Wine is the country’s favourite source of alcohol, but Denmark consumes more beer in terms of overall litres, according to a report published by Danmarks Statistik.
Wine in 2018 accounted for 45 percent of the pure alcohol purchased in Denmark, with beer accounting for 37 percent – down from 74 percent in 1955.
Just under 360,000 litres of beer were consumed in 2018 – down from a peak of just over 700,000 in 1983 – while wine accounted for around 150,000 litres, after peaking at 170,000 litres in 2011, a year before new excise taxes came into force.
New taxes, legislation and rationing have had a major effect on the nation’s consumption of alcoholic beverages – and also tobacco products.
For example, cigarette sales have fallen by 43 percent since 2006, a year ahead of the enactment of the Smoking Act that banned smoking in most bars. In the three years prior to this, they actually rose – after a decision to lower cigarette taxes in 2003.
Rationing during World War II dramatically cut the consumption of tobacco and alcoholic beverages.
Overall, the pure alcohol consumption rate stood at between three and five litres per adult per year before WWII, 13.7 litres in 1984 and 9.7 litres in 2018.
Housing prices falling as a result of climate change
Housing prices are already falling as a result of climate change, according to Kristian K Kjeldsen, a researcher at GEUS, the national geological survey for Denmark and Greenland. Property in areas affected by major flooding and generally rising water levels have seen a downturn. A Kristligt Dagblad article on Monday reported how the value of a house in Kalundborg has fallen from 3.7 to 2.4 million due to its vulnerable location near the coast, where it has been subjected to flooding caused by storm surges. Overall, the remainder of the century, during which worldwide sea levels are predicted to rise by another 74 cm (following a 24 cm rise between 1850 and 2006), will see an increased usage of dams, dikes and water pumps.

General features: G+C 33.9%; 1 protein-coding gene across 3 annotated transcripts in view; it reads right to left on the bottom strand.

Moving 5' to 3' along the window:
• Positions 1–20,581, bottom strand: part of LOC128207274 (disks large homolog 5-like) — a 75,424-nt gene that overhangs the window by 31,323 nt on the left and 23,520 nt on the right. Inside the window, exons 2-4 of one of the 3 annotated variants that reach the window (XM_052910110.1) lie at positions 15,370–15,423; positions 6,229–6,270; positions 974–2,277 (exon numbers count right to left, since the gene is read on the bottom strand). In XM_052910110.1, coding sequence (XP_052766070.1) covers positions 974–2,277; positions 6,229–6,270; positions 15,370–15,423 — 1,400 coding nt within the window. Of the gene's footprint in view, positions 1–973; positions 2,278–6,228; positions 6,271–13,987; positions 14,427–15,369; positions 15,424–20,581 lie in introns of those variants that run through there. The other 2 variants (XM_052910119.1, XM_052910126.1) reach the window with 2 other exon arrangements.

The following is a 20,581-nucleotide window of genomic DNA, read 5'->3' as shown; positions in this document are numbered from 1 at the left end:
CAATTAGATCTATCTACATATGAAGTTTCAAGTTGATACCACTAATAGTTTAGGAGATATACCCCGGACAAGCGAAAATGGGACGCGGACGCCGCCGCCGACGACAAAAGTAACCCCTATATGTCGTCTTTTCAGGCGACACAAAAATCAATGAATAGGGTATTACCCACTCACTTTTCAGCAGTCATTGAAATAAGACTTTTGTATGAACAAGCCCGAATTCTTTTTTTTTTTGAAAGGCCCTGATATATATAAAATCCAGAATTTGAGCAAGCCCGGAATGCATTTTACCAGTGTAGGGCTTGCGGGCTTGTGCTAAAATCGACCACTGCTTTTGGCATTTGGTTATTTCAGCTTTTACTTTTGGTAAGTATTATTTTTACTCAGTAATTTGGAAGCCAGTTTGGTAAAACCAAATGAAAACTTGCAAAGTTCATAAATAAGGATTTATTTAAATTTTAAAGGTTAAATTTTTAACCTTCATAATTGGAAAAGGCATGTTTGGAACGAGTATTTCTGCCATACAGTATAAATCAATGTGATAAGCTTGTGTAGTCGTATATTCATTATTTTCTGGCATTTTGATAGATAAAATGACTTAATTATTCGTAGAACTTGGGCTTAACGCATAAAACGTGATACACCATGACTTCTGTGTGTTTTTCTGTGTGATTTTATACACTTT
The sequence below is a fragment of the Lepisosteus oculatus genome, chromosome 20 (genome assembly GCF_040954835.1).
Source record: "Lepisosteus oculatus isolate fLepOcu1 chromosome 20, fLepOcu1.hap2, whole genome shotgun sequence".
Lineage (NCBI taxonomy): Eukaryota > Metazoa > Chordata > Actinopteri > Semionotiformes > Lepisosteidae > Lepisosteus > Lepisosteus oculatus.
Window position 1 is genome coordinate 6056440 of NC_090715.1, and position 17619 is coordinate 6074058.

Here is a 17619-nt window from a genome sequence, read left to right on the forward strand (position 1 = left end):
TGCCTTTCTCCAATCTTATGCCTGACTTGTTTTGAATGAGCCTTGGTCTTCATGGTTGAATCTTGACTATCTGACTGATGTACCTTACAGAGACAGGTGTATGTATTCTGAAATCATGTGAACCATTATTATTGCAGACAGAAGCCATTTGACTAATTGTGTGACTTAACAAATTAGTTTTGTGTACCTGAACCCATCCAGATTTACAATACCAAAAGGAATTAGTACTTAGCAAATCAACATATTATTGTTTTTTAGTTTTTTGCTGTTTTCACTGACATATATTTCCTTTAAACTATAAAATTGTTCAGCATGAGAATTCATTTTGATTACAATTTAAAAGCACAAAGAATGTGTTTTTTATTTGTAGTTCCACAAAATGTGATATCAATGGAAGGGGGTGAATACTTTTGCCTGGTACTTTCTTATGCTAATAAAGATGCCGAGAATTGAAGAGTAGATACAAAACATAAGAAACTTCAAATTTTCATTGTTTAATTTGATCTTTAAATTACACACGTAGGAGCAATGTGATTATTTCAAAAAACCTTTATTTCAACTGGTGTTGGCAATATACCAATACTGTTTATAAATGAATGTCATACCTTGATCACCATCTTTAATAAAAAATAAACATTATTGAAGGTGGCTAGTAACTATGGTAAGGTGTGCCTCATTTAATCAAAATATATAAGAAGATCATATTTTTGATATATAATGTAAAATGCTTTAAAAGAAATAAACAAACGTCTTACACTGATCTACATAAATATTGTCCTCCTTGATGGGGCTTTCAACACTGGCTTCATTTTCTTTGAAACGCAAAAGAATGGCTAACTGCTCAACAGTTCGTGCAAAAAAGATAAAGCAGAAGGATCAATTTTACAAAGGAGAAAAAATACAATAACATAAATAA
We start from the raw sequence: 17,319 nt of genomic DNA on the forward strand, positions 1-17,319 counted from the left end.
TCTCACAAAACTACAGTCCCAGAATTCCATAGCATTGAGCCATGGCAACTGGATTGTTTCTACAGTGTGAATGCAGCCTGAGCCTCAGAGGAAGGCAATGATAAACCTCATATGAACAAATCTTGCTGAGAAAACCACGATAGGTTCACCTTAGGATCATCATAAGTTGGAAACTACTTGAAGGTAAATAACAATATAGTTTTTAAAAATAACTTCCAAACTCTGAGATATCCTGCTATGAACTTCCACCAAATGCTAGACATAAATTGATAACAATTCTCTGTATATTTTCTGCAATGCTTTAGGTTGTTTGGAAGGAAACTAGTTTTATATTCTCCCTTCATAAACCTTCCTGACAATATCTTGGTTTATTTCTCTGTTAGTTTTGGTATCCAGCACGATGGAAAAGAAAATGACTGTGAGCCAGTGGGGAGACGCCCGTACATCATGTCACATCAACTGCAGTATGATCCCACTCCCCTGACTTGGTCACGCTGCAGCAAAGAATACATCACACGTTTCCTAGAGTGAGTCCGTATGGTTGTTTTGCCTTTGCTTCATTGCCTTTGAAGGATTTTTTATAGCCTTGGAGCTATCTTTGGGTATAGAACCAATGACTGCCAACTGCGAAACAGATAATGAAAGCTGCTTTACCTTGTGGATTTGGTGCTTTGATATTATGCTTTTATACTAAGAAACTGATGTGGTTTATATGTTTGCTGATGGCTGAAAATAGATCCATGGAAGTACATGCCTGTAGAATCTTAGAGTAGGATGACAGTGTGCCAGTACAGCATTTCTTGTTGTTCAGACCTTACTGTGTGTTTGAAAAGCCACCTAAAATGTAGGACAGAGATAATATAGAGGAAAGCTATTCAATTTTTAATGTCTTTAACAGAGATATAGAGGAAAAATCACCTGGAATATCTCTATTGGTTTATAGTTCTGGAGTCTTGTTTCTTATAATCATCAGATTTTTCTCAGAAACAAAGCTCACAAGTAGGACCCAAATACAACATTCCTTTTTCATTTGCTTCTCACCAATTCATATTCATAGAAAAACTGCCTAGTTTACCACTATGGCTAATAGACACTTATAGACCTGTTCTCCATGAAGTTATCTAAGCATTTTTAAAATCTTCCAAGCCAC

MPs keen to increase dangerous driving sentences
Parliament is gearing up to pass legislation to encourage courts to hand out stiffer sentences for dangerous driving. Most cases, however reckless, land sentences of between 16 and 36 months, even though the maximum possible sentence is eight years. Concerned MPs, including Venstre’s Preben Bang Henriksen, who is the chair of Parliament’s Law Committee, questions what framework is required to ensure the right kind of sentences are handed out. “Even in the case of the death of a person, the sentence is about two years – just 25 percent of the maximum,” he told DR. “I can only shake my head when I read about certain cases.”
Infrastructure vulnerable to being taken over by foreign powers
A report compiled by the Centre for Military Studies at the University of Copenhagen claims that Danish airports, ports and telecommunications networks are vulnerable to being taken over by foreign interest groups – particularly those in Russia or China, which could obtain sensitive information. For example, Copenhagen Airport is a listed company, and a state-owned company could easily acquire a majority stake. The government does not have an ‘emergency brake’ to stop such deals. “We aren’t taking the threat seriously,” the report’s chief author André Ken Jakobsson told Berlingske. “Right now we are less equipped than many of our neighbours.”